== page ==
The place had a very grand feel to it. There were also lots of young people around suggesting the presence of a college or university. It was lively and cosmopolitan - well it certainly seemed so to me, as I fast become more of a country bumpkin each day. It's history goes back to Roman times and you can read a bit about it here.
Not being too good at remembering names, dates and details, I won't embarrass myself by attempting to give a history lesson on Poitiers here. Suffice it to say, Poitiers has been the site of many a gruesome battle over the centuries, some of which profoundly changed the future of France and what we now know as Europe.

There were no battles on the streets the day we were there, except for those people who were trying to hang on to their umbrellas in the wind.


During one particularly heavy cloudburst, we dived into a shopping centre and sat at a little table, watching the world go by whilst we had a coffee. The rain pounded on the glass roof of the building. The street outside became a little river and people splashed as they dashed along, jackets held over their heads.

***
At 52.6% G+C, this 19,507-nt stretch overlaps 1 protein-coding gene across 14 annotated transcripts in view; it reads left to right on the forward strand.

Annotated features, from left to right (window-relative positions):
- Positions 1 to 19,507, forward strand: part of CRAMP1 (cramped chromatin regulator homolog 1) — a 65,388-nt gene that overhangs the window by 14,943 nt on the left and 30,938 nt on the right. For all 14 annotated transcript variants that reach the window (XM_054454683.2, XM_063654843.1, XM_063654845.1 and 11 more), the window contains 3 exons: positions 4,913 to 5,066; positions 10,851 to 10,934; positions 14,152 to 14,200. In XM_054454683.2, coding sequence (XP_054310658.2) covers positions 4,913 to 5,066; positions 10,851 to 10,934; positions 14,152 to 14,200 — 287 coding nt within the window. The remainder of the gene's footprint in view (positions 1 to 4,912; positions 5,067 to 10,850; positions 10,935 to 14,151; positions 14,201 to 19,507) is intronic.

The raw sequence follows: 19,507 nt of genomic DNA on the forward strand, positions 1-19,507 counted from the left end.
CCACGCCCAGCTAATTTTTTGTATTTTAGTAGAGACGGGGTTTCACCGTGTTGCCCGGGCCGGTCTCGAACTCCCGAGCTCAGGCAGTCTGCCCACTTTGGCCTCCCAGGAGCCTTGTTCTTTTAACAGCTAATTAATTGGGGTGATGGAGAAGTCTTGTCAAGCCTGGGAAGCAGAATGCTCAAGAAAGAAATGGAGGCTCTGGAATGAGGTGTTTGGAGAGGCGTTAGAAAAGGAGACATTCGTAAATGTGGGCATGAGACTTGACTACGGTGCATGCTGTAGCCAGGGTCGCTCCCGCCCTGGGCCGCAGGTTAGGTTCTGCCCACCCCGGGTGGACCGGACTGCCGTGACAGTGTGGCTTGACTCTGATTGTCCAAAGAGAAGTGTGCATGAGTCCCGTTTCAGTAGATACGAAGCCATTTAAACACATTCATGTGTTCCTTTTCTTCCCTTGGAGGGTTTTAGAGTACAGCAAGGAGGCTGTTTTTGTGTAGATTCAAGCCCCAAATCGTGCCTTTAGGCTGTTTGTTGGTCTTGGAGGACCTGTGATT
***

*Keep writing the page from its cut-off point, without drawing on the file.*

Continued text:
Minutes later, the sun came out again. It was suddenly blue sky and warm sunshine. So we took our opportunity to find our way back through the maze of elegant streets, with its old-fashioned shops right next to modern fashion emporiums, to our car which was, thankfully, still in one piece, exactly where we had left it.
I am not really a city person any more. When I was younger, I loved the hustle and bustle of shops and cafes. Nowadays I prefer the peace and quiet of the countryside and felt slightly out of my depth in such a busy place. Having said that, I would definitely go back to Poitiers to explore the place and its history some more. That's if I can find somewhere to park the car for more than just a couple of hours.

7 October 2010


I spotted this offer in the supermarket this week. Buy two 250 gm packs of Lurpak butter with a baking tin for £3. That means you pay for the butter and the tin is almost free. It looked like a good quality tin and I thought it would come in handy for our forthcoming charity cake stall at work. So I bought one. You can read about last year's cake stall here.